Paul: I have. There are two answers. One is that it’s so much science, as I talk about in the book, that talks about how vulnerability is a great stimulus for getting people to help you. Again, I can demand you to help me – if I’m your supervisor – I can demand you do something or I can say, “You know, this is an area we really need to develop in our company, and Halelly, I know you have expertise in this area. Would you have time in your schedule to help me with this? Because I just think you’re the best person to do it and we really need this.” That’s a different conversation than, “I don’t really know how this system works. You seem to know it. You need to work on this.” I think if you have people who are attacking you because you’re being authentic, there’s probably no place at this organization for you. I think it’s time to go. I tell a story in the book about this, a consulting company I work at in the southern U.S., where we had one – I worked with the senior leaders on creating a culture of trust for a couple of days – and this one guy was a real skeptic. I think after spending two days with him he had kind of come around, more or less, but within six months he was gone. Of the six guys on the leadership team, one had to go. That happens. He just wasn’t on board. He wanted – not to trash our dear friends in Texas – but he was from Texas and he was this very dismissive, “I’ll just tell people what to do.” Well, okay, that’s micromanaging and then you’re essentially a bully. So if you want to bully me, honestly, I’m productive, I can go other places. I don’t want to bullied, I don’t want to be micromanaged. So being vulnerable is one way that you reduce the tendency that sometimes we have as leaders to kind of bully people into doing what we want them to do.

Halelly: I love it. Oh my gosh, I want to talk to you for so much longer. So we have a private Facebook group that is open to anyone who is a listener of the TalentGrow Show. It’s called TalentGrowers Community, and listeners if you’re not members of that group, come join us. One of our colleagues, Lori Ann Roth, submitted a question for you when I was bragging about how excited I was to interview you and asked if people had questions. So what she said was, “What do you think about when people take the approach of just letting their employees fail on purpose?” I think what she means is that whole, “Throw them off a cliff and see if they can fly.” Do you think that this is something that is going to build trust or does it damage trust?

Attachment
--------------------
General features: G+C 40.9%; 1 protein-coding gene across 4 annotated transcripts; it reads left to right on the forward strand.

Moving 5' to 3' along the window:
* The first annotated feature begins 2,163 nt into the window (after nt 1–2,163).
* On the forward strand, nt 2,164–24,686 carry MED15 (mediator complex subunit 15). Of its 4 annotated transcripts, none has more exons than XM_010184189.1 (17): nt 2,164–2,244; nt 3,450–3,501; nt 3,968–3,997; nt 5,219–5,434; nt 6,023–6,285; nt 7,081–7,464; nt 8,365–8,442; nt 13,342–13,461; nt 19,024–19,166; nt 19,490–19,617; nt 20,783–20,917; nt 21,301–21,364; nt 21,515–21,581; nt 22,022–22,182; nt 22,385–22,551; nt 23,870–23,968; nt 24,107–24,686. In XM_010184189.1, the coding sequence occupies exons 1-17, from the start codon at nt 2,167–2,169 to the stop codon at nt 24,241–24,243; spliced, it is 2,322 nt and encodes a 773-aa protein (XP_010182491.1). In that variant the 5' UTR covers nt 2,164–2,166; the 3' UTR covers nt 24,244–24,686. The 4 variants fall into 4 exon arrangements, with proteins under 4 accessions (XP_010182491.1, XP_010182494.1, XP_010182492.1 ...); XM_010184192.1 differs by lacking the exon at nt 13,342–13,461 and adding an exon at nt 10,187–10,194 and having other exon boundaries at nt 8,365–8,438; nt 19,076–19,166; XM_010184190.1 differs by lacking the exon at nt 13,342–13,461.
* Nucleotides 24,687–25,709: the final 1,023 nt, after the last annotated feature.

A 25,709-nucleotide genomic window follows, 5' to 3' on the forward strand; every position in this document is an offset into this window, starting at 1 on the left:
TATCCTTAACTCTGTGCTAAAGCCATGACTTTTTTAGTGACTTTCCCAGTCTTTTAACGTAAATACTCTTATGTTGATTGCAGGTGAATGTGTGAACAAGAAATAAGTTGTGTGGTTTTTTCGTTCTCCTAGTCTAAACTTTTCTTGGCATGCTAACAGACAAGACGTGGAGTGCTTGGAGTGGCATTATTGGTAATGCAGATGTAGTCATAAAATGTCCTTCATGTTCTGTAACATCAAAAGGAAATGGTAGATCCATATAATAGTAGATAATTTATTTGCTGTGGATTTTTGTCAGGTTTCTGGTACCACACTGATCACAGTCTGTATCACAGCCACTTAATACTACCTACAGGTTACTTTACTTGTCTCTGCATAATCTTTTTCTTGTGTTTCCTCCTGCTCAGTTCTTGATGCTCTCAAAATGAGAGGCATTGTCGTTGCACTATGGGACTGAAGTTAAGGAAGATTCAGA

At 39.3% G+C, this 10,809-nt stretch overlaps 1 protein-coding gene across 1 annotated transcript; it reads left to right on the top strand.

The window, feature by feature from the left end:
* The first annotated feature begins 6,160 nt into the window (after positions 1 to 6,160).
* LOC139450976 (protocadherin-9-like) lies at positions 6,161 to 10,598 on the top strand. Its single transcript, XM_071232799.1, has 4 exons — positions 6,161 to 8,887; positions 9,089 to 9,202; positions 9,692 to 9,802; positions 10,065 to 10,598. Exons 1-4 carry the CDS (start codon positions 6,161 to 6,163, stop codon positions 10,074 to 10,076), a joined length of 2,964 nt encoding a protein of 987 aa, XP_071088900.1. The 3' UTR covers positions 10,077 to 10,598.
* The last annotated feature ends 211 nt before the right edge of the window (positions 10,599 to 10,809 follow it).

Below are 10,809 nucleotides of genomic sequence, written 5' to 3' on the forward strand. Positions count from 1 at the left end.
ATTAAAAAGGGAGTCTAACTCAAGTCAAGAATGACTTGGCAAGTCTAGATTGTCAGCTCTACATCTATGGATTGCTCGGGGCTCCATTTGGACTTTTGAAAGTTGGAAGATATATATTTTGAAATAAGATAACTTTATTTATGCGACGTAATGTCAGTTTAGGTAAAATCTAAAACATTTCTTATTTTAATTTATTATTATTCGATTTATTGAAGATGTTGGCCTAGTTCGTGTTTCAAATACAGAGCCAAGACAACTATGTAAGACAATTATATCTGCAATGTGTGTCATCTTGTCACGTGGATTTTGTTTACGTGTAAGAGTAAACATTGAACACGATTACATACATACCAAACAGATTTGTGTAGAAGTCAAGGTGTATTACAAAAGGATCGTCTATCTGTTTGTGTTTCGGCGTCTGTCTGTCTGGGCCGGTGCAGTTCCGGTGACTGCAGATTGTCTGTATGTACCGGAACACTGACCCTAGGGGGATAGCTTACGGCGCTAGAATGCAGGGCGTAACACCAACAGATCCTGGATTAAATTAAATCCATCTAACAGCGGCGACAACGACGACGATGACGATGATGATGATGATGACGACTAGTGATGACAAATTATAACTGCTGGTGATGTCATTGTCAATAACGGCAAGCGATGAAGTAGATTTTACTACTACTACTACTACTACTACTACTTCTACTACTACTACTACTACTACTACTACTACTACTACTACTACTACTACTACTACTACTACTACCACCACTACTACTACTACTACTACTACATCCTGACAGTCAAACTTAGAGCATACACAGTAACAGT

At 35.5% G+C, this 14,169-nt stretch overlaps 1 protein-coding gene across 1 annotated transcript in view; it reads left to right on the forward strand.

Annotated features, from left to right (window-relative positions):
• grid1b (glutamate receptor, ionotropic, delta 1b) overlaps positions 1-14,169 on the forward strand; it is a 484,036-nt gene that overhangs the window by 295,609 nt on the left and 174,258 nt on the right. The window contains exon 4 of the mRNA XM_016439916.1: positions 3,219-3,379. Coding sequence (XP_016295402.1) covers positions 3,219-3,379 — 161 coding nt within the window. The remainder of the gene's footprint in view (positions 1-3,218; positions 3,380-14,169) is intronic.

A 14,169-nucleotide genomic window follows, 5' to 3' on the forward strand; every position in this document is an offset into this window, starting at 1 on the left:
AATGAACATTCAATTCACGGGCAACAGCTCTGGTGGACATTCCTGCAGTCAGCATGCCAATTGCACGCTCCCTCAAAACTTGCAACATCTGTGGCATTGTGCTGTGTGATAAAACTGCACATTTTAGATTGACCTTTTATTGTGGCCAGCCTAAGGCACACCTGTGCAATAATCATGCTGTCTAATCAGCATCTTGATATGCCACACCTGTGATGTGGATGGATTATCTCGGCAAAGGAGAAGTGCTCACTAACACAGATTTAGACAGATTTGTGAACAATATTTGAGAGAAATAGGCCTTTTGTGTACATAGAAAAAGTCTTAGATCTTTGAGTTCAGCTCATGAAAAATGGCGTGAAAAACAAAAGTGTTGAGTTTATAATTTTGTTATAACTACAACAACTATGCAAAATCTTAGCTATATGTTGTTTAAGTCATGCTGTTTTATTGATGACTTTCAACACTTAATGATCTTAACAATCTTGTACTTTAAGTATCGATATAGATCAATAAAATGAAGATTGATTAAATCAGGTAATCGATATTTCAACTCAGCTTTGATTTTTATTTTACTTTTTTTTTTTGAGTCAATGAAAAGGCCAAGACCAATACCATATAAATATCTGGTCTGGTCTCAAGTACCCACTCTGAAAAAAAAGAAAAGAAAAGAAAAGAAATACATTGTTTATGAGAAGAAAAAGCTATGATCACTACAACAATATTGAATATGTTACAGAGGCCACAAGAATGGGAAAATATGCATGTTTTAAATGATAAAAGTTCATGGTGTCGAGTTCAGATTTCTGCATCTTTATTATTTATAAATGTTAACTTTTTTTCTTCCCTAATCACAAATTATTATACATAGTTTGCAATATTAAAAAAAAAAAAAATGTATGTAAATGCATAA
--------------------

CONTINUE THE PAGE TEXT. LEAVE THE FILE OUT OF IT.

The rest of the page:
Paul: That’s a great question. Thanks to Lori Ann for that great question. I talk a lot about this in the book about the importance of failure, creating a tight feedback loop in the brain. But you’ve got to be allowed to fail in an environment that actually cares about you and is supportive. So many companies, tech companies like in Silicon Valley, will have these monthly, “Congratulations, you screwed up,” celebrations, where people come in and talk about the biggest error they made that month and what they learned from it, so other people can learn from those mistakes. Again, think of the feedback loop of the brain. I give you some rope, you try something, it screws up, you come into my office and I scream at you for five minutes. What does that say to your brain? It says if you take a risk and try something new and it doesn’t work out, you get punished. I’m not going to take another risk again. But, if I celebrate what you’ve done and give you a chance to learn from it and share that learning with others, then I’m saying, “Yeah, take more risks. Try innovating.” Again, as a leader, you always want to have those risk management backstops. I don’t want you to bet the company on something, but yeah, make a minimum viable product. Try something new, let’s see if it works. Invest a couple of weeks of time and money and then let’s talk about it. I’m a big believer of failure. It is the best way to learn. We tell kids this, right? We say, “Oh, school is all about trying stuff and failing and getting feedback,” and then all the sudden you’re an adult and you don’t get to fail anymore? It’s kind of insane.